As a School Psychologist a huge part of my job is planning behavior and academic interventions for kids. However, when it comes to my own child, it is a little more difficult. Luckily, I work with some wonderful psychologists who are great at coming up with super simple interventions.
O has not been listening quickly for the last couple of months, and I've found myself repeating myself more often than I would like and counting to 3 to get her to listen. I really don't like counting to 3...it just gives her a reason to wait to listen instead of listening quickly. So, I asked my friend Jan for ideas...
To do this intervention, I gave O a piece of blue cardstock (blue is her favorite color). I explained to her that when she listened the FIRST time I asked her to do something, she would get a star on her paper. That's it. Simple and VERY effective.
O was very excited about her sheet. At first I gave her stars very frequently, but I didn't give them everytime she listened the first time because random reinforcement seems to work better than continuous. Also, I didn't want her to expect to get a star for listening...I worry about eroding the intrinsic motivation that comes from behaving nicely. However, I did want her to be excited about earning the stars in order to help her get back into the habit of listening quickly. So far this is really working. Here are a few important points of this intervention:
-She is not allowed to ask for a star (this was never an issue, but if it had been I planned to tell her that she would not get a star if she asked).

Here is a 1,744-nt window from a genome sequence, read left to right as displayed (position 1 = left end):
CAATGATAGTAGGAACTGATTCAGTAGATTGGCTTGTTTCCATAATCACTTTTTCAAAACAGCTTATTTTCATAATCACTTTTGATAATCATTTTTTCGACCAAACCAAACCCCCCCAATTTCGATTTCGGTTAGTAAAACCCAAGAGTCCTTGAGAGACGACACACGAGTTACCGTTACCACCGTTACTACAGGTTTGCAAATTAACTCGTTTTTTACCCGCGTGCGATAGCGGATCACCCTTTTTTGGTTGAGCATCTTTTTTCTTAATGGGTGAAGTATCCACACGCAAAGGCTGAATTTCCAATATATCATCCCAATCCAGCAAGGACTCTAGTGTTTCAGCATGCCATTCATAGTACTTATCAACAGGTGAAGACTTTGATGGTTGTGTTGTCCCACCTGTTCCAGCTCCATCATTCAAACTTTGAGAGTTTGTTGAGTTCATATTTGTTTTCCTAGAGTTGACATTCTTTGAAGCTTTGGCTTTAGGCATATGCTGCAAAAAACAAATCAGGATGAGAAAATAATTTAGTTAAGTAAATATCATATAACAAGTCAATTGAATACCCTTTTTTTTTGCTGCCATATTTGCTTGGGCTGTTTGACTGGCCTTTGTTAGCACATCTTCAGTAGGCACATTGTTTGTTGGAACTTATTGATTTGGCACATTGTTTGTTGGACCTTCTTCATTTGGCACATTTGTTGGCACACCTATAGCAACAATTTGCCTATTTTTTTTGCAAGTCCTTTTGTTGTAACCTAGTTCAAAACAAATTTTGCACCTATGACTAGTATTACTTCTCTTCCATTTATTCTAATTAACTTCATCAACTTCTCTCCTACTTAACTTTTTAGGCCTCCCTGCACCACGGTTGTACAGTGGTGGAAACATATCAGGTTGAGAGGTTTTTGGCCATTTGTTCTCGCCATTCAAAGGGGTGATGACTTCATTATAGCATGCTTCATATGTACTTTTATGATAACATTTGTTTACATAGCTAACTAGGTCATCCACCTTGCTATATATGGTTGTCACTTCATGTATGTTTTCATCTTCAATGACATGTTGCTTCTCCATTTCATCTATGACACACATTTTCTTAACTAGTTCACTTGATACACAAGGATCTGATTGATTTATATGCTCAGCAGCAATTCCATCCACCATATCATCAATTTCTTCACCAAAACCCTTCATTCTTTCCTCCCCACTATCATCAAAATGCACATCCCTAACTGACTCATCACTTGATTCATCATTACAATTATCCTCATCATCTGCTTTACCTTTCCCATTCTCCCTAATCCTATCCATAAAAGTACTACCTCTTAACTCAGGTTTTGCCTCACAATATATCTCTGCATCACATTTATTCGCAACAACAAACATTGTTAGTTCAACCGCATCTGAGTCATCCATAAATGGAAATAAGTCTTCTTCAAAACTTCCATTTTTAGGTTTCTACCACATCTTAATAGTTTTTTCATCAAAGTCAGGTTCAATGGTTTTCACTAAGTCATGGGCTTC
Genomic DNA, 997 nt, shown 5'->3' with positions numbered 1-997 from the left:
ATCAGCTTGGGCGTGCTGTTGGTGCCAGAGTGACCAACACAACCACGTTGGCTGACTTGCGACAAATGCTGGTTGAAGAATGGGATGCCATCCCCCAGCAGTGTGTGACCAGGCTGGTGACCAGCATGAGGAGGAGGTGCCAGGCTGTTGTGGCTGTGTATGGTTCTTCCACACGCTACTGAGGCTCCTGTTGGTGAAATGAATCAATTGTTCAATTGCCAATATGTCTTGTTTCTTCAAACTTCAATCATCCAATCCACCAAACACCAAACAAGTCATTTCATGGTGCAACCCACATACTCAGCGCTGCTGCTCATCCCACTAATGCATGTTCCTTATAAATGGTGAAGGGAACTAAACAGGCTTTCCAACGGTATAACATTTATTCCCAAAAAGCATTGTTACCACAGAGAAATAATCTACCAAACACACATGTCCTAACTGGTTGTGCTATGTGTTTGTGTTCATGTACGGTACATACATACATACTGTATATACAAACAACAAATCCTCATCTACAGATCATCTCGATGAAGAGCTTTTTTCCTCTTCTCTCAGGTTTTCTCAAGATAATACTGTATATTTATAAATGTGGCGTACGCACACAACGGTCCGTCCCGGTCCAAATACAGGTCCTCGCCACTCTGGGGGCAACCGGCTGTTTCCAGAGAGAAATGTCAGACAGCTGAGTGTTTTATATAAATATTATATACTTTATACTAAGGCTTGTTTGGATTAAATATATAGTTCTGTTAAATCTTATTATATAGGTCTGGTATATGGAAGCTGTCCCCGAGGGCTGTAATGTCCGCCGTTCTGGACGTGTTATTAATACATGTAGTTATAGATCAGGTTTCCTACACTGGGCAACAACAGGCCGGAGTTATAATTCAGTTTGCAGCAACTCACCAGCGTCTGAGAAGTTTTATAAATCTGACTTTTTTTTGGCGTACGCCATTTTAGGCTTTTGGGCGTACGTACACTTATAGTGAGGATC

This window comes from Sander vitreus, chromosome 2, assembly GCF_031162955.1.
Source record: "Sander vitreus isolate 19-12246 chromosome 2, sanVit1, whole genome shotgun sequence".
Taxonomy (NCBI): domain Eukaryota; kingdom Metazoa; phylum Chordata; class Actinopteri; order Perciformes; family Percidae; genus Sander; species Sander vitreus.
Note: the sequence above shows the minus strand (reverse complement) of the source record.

-I did not ask her to do something by saying "If you do ..., you'll get a star." The stars were like a fun surprise after she listened the first time...there was no convincing her to listen by promising a star.
-I did not take away stars when she didn't listen. I didn't mention the stars at all when she didn't listen.
-She doesn't earn anything once she fills the sheet up with stars other than the satisfaction of knowing that she did a great job and earned a sheet full of stars. (Elliott's first question was "what does she get for filling the sheet?") I didn't want this intervention to be about what she would get because I don't want to instill in her that she should "get" something for behaving appropriately. I just want to help her get back into the habit of quick listening.
So far this is working for us, and we're having fun (which is the most important thing). This turned out to be a pretty wordy post (for me!) for a simple intervention. Enjoy!